Many assumed this reachable par-5 would be converted into a bearish par-4 when Torrey Pines received the 2008 U.S. Open. But Davis wanted it to play as a risk/reward par-5 and he was able to convince USGA executive committee member Jim Hyler that this was the way to go. You can count on the 18th being reachable in two shots for much of the field on Sunday. And you should not be surprised if somebody makes a birdie or even an eagle on the 72nd hole to win the championship. Dont count on your grandfather remembering that ever happening at a U.S. Open in his day. We want players to get out there and have a choice, says Davis. To sit back there saying, Am I going to fly the pond? Can I keep it on the green? .Those things are very appealing to us.
Transparency was never a watchword for the USGA in its history of preparing championship tracks. But transparency is imperative in American business these days. And Davis, with help from Hyler, has gently but persuasively brought the U.S. Open out into the open.
I can promise you this golf course could be set up significantly harder than what its going to be set up, Davis says. We got a fair number of calls right after the Buick (Invitational, played at Torrey Pines South last winter) when Tiger got 19 under, or whatever it was, saying are we nervous about Torrey Pines being too easy for the U.S. Open. I know Jim (Hyler) and I feel anything but that. Our fear, knowing what the kikuyu was going to be like, knowing what the firmness was going to be like, is that Torrey Pines, given the length of the golf course (it can be stretched to more than 7,600 yards), is one place that actually could become too tough. So keep that in mind.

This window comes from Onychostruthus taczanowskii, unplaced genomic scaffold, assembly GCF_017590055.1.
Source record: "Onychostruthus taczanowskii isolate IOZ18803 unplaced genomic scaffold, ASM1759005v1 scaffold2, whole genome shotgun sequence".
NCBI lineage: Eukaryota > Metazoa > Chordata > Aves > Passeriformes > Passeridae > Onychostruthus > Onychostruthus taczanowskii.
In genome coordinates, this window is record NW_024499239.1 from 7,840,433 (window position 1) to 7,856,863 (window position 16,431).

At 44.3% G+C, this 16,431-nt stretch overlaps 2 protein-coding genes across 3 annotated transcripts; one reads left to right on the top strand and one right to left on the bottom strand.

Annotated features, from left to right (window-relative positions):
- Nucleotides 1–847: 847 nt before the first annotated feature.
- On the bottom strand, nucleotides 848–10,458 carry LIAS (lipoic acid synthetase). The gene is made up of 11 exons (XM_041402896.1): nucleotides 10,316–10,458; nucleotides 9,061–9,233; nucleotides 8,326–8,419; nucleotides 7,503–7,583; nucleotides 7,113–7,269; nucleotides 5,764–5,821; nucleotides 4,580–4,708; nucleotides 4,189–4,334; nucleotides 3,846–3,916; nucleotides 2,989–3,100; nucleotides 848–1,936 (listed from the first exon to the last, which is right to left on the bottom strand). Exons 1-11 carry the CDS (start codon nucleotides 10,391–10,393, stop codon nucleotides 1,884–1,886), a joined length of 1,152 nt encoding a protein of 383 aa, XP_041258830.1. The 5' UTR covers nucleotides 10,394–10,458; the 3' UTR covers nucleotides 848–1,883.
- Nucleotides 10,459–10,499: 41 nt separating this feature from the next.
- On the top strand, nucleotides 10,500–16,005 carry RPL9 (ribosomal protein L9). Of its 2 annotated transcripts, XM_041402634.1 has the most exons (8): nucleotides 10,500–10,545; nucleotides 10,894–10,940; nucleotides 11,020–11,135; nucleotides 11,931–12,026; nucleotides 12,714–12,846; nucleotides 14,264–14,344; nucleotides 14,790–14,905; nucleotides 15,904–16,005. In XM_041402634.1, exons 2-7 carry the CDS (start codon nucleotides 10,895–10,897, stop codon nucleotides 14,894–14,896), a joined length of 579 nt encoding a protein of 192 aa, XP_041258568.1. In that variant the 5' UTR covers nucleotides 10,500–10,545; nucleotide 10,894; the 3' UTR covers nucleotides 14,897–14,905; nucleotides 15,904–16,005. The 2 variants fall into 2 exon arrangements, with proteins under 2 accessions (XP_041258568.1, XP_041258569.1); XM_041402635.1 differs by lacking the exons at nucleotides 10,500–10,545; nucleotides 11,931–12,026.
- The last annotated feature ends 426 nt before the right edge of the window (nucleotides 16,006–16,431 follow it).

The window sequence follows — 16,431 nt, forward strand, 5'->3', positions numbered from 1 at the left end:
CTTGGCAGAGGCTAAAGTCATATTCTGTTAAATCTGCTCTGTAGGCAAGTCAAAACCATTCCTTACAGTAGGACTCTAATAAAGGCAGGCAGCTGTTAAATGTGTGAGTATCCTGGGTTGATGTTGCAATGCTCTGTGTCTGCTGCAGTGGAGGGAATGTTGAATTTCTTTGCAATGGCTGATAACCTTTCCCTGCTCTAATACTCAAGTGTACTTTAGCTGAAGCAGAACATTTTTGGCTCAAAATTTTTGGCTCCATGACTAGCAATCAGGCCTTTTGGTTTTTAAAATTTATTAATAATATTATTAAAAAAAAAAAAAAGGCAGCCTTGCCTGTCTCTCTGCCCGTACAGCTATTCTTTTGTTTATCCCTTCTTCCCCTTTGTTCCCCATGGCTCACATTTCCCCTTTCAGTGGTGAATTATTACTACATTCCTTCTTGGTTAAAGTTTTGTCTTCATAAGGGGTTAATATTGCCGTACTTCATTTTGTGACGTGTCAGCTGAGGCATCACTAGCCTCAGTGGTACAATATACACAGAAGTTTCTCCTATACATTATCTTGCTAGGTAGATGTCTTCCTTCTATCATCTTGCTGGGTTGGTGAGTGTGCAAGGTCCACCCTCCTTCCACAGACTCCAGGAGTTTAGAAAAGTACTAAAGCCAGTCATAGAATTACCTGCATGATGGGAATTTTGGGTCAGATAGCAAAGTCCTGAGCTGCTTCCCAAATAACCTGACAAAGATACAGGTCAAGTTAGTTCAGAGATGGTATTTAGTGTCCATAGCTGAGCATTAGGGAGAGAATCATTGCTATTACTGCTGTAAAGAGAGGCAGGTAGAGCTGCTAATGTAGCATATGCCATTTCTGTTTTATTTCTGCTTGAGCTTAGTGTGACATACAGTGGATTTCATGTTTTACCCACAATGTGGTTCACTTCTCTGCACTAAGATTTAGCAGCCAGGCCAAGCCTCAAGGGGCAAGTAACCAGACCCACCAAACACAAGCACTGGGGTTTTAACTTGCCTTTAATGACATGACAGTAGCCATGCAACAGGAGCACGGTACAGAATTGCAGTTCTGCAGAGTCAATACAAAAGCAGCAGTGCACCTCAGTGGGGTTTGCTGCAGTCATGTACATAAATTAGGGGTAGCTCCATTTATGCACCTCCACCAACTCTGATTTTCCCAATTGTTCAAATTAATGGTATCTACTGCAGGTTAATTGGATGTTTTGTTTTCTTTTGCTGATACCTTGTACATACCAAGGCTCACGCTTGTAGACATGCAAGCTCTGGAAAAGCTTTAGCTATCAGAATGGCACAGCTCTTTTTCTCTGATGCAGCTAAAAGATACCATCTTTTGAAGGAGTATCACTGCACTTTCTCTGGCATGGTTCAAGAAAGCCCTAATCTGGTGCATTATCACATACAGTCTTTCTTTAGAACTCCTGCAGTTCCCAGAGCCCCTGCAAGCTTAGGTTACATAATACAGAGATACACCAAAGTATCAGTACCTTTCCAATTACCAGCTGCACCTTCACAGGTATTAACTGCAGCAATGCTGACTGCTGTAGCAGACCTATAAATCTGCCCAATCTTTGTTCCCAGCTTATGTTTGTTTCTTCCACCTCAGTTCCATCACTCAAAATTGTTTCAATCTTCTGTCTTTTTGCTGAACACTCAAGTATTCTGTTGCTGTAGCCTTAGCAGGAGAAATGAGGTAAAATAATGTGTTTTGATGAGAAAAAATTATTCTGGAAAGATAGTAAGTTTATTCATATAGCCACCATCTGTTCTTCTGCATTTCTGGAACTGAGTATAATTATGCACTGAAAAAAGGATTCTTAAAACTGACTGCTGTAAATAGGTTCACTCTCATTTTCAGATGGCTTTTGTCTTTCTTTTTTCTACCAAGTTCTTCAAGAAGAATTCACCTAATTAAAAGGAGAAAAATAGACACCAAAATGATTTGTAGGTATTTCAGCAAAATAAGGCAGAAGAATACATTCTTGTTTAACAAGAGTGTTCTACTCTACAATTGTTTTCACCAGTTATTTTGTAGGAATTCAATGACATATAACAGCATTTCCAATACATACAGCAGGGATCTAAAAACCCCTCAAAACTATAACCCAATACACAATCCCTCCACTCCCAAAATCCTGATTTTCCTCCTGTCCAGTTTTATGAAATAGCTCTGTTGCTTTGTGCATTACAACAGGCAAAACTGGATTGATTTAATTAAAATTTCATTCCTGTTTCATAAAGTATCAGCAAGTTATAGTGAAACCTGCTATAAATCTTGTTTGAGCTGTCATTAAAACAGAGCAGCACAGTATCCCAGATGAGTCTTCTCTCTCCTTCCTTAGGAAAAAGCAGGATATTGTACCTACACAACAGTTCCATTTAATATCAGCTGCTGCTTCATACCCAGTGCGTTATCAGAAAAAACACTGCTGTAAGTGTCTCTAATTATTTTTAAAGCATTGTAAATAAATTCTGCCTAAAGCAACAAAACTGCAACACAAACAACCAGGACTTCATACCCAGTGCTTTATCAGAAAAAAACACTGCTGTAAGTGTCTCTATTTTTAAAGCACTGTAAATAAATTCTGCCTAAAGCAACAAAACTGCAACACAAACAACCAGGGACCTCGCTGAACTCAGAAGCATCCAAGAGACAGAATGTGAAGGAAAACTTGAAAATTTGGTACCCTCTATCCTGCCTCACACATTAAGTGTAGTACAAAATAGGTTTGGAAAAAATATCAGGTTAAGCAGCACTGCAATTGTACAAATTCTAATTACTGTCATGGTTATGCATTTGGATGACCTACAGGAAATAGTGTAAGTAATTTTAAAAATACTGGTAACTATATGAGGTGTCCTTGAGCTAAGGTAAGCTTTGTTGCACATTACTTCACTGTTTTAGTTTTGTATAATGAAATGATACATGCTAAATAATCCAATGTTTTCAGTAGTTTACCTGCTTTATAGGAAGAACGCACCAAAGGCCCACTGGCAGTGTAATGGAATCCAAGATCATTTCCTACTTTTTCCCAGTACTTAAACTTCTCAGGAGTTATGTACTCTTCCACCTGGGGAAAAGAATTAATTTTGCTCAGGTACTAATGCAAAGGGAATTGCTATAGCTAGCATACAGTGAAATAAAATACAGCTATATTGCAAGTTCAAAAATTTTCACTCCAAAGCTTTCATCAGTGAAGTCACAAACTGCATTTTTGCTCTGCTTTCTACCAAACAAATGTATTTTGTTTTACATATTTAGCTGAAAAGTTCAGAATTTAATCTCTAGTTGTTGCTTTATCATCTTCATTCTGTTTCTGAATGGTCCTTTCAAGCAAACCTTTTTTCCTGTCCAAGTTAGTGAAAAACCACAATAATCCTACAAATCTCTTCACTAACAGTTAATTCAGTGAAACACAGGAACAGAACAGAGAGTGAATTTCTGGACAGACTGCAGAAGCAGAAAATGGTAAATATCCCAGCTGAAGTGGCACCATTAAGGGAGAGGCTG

Contrary to what a lot of people think, there is no target winning score, says Hyler, who also serves as the chairman of the USGA Championship Committee. We are not trying to protect par or produce over par final scores. We want the course to be set up rigorous, stern but fair. Then whatever the winning score turns out to be is what it turns out to be.
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    By Randall MellNovember 17, 2017, 11:24 pm

    NAPLES, Fla. – Sung Hyun Park says she can feel her heart pounding every time she steps to the first tee.

    She says she always gets nervous starting a round.

    You don’t believe it, though.

    She looks like she would be comfortable directing a sky full of Boeing 737s as an air traffic controller at Incheon International Airport . . .

    Or talking people off the ledges of skyscrapers . . .

    Or disarming ticking bombs . . .

    “In terms of golf, I always get nervous,” she insists.

    Everything about Park was at odds with that admission Friday, after she took control halfway through the CME Group Tour Championship.

    Her Korean nickname is “Dan Gong,” which means “Shut up and attack.” Now that sounds right. That’s what she looks like she is doing, trying to run roughshod through the Tour Championship in a historic sweep of all the LPGA’s most important awards and honors.

    Park got just one look at Tiburon Golf Club before this championship began, playing in Wednesday’s pro-am. Then she marched out Thursday and shot 67, then came out Friday and shot 65.

    At 12 under overall, Park has a three-shot lead on Caroline Masson and Sarah Jane Smith.

    She is six shots up on Lexi Thompson, who leads the CME Globe point standings in the race for the $1 million jackpot.

    She is 11 shots up on world No. 1 Shanshan Feng.

    And 11 shots up on So Yeon Ryu, who leads the Rolex Player of the Year point standings.